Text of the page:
FISA Court Asked FBI About Illegal Wiretapping

Ryan Singal reports newly declassified documents show that the FISA Court had concerns the FBI was wiretapping innocent Americans:

Does the FBI track cellphone users' physical movements without a warrant? Does the Bureau store recordings of innocent Americans caught up in wiretaps in a searchable database? Does the FBI's wiretap equipment store information like voicemail passwords and bank account numbers without legal authorization to do so?

That's what the nation's Foreign Intelligence Surveillance Court wanted to know, in a series of secret inquiries in 2005 and 2006 into the bureau's counterterrorism electronic surveillance efforts, revealed for the first time in newly declassified documents.

A review of the declassified documents shows: [More...]

Among other things, the declassified documents reveal that lawyers in the FBI's Office of General Counsel and the Justice Department's Office of Intelligence Policy Review queried FBI technology officials in late July 2006 about cellphone tracking. The attorneys asked whether the FBI was obtaining and storing real-time cellphone-location data from carriers under a "pen register" court order that's normally limited to records of who a person called or was called by.

The internal inquiry seems to have preceded, and was likely prompted by, a secret court hearing on the matter days later. Kevin Bankston, a lawyer with Electronic Frontier Foundation, says the documents suggest that the nation's spy court shares the reluctance of federal criminal courts to turn everyday cellphones into tracking devices, in the absence of evidence that the target has done something wrong.

What about those post-call dialed numbers?

Separately, the secret court questioned if the FBI was using pen register orders to collect digits dialed after a call is made, potentially including voicemail passwords and account numbers entered into bank-by-phone applications.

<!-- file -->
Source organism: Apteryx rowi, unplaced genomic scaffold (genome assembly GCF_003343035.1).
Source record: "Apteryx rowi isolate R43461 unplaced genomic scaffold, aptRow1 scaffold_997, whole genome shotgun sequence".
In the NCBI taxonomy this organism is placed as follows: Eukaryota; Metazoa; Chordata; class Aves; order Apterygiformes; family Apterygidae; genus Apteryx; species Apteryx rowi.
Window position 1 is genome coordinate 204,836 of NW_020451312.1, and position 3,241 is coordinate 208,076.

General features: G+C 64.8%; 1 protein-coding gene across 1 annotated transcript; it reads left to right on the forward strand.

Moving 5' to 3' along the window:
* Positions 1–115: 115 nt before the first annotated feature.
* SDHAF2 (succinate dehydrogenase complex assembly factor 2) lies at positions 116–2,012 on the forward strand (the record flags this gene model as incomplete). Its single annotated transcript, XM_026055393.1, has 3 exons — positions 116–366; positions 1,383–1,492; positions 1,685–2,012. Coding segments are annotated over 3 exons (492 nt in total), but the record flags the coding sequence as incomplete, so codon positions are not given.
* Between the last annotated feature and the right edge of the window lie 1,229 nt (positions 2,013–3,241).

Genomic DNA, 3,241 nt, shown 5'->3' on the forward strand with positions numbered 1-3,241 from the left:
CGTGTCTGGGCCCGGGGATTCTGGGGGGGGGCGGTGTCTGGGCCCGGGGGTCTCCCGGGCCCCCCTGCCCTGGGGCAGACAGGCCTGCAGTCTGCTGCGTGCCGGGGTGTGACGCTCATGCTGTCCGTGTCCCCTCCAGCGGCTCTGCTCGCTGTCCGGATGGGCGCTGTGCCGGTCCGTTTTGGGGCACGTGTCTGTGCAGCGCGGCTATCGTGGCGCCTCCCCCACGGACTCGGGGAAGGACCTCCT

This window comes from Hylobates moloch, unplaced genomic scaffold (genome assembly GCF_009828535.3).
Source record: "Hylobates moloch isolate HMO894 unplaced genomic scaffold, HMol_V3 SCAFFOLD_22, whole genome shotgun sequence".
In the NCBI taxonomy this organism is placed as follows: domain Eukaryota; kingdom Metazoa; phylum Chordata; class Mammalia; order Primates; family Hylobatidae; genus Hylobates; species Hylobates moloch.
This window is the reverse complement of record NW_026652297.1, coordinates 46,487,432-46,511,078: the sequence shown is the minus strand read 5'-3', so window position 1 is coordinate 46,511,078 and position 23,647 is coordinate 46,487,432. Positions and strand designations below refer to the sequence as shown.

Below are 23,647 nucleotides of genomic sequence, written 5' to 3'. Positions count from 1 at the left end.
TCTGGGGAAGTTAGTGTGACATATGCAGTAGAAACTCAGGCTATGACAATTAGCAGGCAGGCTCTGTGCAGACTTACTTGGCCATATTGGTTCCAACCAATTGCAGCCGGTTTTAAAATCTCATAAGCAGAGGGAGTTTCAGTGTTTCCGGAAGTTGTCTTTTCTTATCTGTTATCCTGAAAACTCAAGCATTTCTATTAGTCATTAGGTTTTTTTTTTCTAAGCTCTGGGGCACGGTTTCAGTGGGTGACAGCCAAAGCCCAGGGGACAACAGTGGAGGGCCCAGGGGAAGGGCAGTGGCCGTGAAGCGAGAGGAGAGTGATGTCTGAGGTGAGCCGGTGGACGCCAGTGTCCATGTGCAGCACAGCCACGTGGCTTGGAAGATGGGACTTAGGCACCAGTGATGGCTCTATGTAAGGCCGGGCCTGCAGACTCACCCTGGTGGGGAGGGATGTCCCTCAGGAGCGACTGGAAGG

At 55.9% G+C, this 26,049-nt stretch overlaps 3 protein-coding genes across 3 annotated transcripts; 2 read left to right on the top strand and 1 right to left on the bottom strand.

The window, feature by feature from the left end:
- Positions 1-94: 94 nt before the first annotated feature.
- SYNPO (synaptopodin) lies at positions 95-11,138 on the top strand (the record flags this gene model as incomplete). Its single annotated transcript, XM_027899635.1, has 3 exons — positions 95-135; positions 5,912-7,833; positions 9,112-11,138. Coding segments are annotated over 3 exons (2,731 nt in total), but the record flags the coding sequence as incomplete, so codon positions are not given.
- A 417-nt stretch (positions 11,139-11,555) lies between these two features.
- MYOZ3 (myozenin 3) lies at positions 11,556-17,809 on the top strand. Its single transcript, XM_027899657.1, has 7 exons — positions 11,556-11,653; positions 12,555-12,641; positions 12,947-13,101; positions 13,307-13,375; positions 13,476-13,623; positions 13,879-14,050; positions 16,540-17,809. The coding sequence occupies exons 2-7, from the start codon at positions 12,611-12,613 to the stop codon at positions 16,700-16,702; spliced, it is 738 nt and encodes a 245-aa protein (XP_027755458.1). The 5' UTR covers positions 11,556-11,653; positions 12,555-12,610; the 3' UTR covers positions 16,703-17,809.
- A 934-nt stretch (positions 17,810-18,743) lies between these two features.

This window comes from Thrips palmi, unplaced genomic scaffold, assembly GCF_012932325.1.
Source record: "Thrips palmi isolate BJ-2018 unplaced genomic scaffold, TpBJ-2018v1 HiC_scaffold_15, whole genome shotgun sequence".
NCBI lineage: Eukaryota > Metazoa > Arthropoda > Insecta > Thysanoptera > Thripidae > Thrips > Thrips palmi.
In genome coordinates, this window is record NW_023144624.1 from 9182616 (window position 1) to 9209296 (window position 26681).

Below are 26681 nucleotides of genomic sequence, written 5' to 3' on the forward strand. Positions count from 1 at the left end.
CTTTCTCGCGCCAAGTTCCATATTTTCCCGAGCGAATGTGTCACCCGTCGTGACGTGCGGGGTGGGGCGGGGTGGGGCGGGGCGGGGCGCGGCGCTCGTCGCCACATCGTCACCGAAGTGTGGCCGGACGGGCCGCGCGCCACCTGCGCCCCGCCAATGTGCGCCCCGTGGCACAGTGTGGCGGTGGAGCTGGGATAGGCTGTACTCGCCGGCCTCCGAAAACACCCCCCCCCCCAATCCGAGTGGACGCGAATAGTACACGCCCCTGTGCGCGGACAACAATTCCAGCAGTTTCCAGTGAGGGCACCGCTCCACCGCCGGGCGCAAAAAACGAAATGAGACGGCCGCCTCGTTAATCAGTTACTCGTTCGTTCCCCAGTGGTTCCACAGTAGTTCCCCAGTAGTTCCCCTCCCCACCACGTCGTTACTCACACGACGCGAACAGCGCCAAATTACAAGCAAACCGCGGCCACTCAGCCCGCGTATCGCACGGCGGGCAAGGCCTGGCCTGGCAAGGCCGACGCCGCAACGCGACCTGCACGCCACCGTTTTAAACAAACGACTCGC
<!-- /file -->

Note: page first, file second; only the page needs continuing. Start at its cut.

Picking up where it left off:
Using a pen register order, the FBI can force a phone company to turn over records of who a person calls, or is called by, simply by asserting the information would be relevant to an investigation. But existing case law holds that those so-called "post-cut-through dialed digits" count as the content of a communication, and thus to collect that information, the FBI would need to get a full-blown wiretapping warrant based on probable cause.

What did the FBI do with the data it collected?

The government is supposed to "minimize" -- that is anonymize or destroy -- information gathered on Americans who aren't the targets of a wiretap, unless that information is crucial to an investigation.

There are no answers here, only more questions.

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  • Display: Sort:
    They asked the wrong question.... (5.00 / 1) (#3)
    by Ben Masel on Thu Jun 12, 2008 at 03:07:51 AM EST
    "whether the FBI was obtaining and storing real-time cellphone-location data"

    The Telco's collect and store the data. the feds don't generally get it in real-time, they just get the back data onvce they'vge developed an interest in you.

    Statutes are currently silent on use of this datafield, lower courts have been all over the place.